AN old soldier laid to rest in Redditch this week was the oldest of what had been the last three remaining members of the Irish Guards who fought in the Second World War.
John Coupe died aged 99 years and six months and was honoured by a piper, standard bearer and trumpet player provided by the Irish Guards Association at his service at Mount Carmel Church on Monday (August 8).
His coffin was draped with the regimental flag and bore the medals the D-Day veteran won in the war.
His eldest son Andrew said: “His wartime experience and his association with the Irish Guards was something he cherished all his life and as the eldest of just three remaining veterans of the regiment who had fought in the war the association wanted to pay its respects.”
John joined up in 1940 and had a remarkable escape following the D-Day landings.
“He fought across northern France and on this occasion his platoon was ordered to help a field gun that had lost one of its tracks,” said Andrew.
“However, the Germans laid down an artillery barrage and everyone was wiped out except dad and another soldier, who were both wounded. A scout car saw they were in trouble, raced to the rescue and the crew threw them on the bonnet and took them to safety.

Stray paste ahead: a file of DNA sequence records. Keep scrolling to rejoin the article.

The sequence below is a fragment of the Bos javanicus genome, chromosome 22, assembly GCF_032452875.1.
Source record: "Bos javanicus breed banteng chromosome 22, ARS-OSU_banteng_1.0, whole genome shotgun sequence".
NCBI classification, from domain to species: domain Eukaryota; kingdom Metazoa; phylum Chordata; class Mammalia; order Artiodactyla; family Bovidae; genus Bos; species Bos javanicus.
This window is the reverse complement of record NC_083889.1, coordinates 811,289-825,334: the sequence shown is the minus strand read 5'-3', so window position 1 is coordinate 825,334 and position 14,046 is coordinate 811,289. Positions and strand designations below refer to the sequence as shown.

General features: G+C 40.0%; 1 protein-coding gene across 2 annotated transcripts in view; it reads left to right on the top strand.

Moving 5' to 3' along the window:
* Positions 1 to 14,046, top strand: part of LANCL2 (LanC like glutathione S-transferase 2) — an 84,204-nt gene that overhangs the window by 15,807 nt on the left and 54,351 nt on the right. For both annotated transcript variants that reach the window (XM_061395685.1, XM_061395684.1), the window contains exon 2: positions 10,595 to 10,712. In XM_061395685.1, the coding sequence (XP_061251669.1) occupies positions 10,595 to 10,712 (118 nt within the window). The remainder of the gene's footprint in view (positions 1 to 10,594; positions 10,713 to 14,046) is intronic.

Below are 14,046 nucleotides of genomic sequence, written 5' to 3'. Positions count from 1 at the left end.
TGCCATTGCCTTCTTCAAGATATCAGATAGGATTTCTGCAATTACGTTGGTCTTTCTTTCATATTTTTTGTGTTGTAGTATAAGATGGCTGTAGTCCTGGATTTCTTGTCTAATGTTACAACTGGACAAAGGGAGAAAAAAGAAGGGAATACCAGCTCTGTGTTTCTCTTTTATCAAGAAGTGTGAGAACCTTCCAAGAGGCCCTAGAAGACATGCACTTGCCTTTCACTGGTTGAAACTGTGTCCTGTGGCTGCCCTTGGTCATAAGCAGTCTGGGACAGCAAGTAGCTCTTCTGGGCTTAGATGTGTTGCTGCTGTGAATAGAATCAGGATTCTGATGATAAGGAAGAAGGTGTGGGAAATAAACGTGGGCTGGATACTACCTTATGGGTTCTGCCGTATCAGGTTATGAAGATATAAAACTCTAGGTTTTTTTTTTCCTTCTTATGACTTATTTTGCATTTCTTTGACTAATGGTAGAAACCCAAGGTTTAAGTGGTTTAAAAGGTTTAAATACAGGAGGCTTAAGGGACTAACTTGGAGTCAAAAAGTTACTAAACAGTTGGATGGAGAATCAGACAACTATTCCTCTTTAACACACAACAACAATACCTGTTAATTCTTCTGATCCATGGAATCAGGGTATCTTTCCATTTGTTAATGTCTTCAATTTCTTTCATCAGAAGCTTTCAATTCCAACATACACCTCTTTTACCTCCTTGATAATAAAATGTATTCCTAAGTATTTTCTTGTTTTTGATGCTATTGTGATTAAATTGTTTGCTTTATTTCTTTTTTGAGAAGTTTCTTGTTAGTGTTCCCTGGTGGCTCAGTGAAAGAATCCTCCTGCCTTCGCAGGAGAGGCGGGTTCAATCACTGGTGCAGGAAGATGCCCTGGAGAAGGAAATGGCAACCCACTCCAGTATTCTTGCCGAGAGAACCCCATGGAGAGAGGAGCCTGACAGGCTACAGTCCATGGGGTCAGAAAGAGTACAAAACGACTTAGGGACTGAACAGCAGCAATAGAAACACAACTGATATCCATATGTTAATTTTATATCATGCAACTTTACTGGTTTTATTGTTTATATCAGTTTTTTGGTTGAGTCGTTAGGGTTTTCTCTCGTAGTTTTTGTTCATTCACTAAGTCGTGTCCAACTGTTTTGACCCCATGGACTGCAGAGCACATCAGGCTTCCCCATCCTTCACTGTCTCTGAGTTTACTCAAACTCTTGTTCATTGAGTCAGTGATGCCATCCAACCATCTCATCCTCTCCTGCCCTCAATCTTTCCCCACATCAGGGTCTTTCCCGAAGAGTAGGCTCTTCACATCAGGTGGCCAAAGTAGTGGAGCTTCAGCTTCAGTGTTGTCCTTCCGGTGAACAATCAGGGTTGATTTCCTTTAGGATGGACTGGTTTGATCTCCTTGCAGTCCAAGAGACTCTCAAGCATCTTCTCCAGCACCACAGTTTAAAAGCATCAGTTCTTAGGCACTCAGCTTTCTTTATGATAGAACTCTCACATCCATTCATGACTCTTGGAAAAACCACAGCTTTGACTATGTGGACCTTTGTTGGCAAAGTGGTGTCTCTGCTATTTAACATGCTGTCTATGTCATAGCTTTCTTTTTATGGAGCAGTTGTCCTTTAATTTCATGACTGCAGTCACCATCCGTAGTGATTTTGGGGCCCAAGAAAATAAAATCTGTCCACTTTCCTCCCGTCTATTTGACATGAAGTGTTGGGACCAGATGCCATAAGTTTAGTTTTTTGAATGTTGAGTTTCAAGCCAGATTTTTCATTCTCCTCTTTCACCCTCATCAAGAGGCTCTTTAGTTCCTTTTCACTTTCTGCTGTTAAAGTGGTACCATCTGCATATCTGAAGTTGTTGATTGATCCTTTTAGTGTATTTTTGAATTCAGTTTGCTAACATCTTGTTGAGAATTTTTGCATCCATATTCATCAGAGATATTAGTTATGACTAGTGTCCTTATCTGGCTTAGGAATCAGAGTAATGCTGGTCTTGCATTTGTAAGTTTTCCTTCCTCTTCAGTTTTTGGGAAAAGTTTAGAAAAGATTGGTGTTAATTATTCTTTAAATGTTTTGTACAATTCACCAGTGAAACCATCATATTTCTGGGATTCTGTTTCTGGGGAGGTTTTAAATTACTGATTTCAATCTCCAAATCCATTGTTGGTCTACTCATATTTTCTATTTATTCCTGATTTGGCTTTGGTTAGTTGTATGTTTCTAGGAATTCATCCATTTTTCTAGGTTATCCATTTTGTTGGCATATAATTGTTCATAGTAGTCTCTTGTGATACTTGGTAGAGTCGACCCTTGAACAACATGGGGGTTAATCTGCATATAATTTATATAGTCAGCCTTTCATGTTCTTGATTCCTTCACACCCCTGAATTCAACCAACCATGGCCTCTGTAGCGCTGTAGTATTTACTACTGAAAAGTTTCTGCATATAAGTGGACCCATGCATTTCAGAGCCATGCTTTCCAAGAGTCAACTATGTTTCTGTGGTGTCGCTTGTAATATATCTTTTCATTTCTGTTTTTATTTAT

“From there they were treated at a field hospital and he should have been shipped home but he arrived at the port too late to catch the hospital ship, which was lucky as it struck a German mine and sank.”
John Coupe was born in Lancashire and caught tetanus when he was 12 years old. It took six months to recover and he never went back to school. An avid reader, he was self-taught and in 1956 passed the civil service exam, moving to Birmingham to administer the civil courts.
From there he rose to advise the top judges in the country on legal matters. Seventeen years ago he and his wife Vera moved to Redditch to be nearer their daughter Maureen. Vera died six months later but the old guardsman continued to live an independent life right up until the day before he died.
“In the last weeks of his life I was trying to think of an epitaph for dad and I came up with ‘what a lovely man’ because it was how everyone seemed to describe him,” said Andrew.
Mr Coupe is survived by Andrew and Maureen, four grandchildren and three great grandchildren.